Millenials and Generation X are labels that we have given to people based on their age – but does that mean people in a single category all enjoy the same content? It’s an interesting thought process that Google have recently analysed and in their findings a new categorisation was born “Gen C”.
Gen C is a powerful new force in consumer culture. It describes people who care deeply about creation, curation, connection, and community. It’s not an age group; it’s an attitude and mindset defined by key characteristics. 80% of millennials are made up of Gen C, YouTube’s core (though by no means only) audience. Given their thirst for quality viewing, Google set out to test whether Gen C could be engaged with commercial advertising enough to watch it to the end – the skippable advert:
We started with the Mountain Dew® Kickstart™ “Come Alive” spot—a popular ad that had been running on television and TrueView for two months and earned nearly 9 million total views on YouTube. Our mission was to take this ad and make it even more “unskippable,” especially on mobile.
“The Original” – 30 Seconds: Mtn Dew Kickstart ad v1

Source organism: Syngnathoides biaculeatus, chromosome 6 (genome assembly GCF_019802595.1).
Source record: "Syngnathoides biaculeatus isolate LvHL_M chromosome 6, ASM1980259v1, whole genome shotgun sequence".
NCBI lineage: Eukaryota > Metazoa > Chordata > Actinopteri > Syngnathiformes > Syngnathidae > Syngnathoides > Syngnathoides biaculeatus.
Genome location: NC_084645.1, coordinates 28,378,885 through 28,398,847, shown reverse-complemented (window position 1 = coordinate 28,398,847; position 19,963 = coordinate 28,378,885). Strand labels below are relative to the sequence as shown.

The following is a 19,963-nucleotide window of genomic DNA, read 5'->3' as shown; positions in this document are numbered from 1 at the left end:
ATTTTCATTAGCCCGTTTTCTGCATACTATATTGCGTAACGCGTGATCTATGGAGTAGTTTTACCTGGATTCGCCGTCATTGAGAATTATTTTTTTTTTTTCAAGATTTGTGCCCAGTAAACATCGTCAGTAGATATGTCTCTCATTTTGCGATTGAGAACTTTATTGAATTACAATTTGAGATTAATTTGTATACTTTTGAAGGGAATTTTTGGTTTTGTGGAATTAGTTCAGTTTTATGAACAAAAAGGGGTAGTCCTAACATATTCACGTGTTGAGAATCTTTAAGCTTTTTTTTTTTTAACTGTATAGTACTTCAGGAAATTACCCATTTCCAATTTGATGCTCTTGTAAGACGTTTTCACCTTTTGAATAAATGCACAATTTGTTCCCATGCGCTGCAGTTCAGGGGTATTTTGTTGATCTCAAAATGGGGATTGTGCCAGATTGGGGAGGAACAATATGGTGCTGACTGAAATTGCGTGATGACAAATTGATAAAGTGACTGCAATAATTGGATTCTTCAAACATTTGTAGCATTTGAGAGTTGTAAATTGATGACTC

The theory: “The Original” video production served as the control in our experiment. It’s a 30-second spot with a classic ad story arc that has a clear beginning, middle, and end. With a great story, great action, great editing, and a great song, this ad should make for a winning combination.
“The Big Punch” – 31 Seconds: Mtn Dew Kickstart ad v2
The theory: This 31-second mobile ad recut starts with a big, bold product shot and a countdown, signalling that something cool is about to happen. The idea here is to get the brand in front of the audience before viewers can skip the ad. From there, the story arc isn’t as clear as it is in “The Original,” but it has lots of the same action. It might not deliver on viewership, but it should work hardest at lifting brand metrics.
“Pure Fun” – 93 Seconds: Mtn Dew Kickstart ad v3
The theory: The “Pure Fun” recut is significantly longer than the first two ads at 1 minute, 33 seconds. The brand and product are featured over time, but less explicitly than in the first two ads. It doesn’t feature a strong story arc; Instead, it drops viewers into the middle of the action without music or any real sense of what’s happening.The cut should appeal to viewers who want keep the unexpected coming.
Findings from “The Mobile Recut”
What did we find? While there wasn’t one clear winner across all the metrics we looked at, we did find that mobile may offer a fresh canvas, inviting creatives to ditch ad norms and have a little more fun.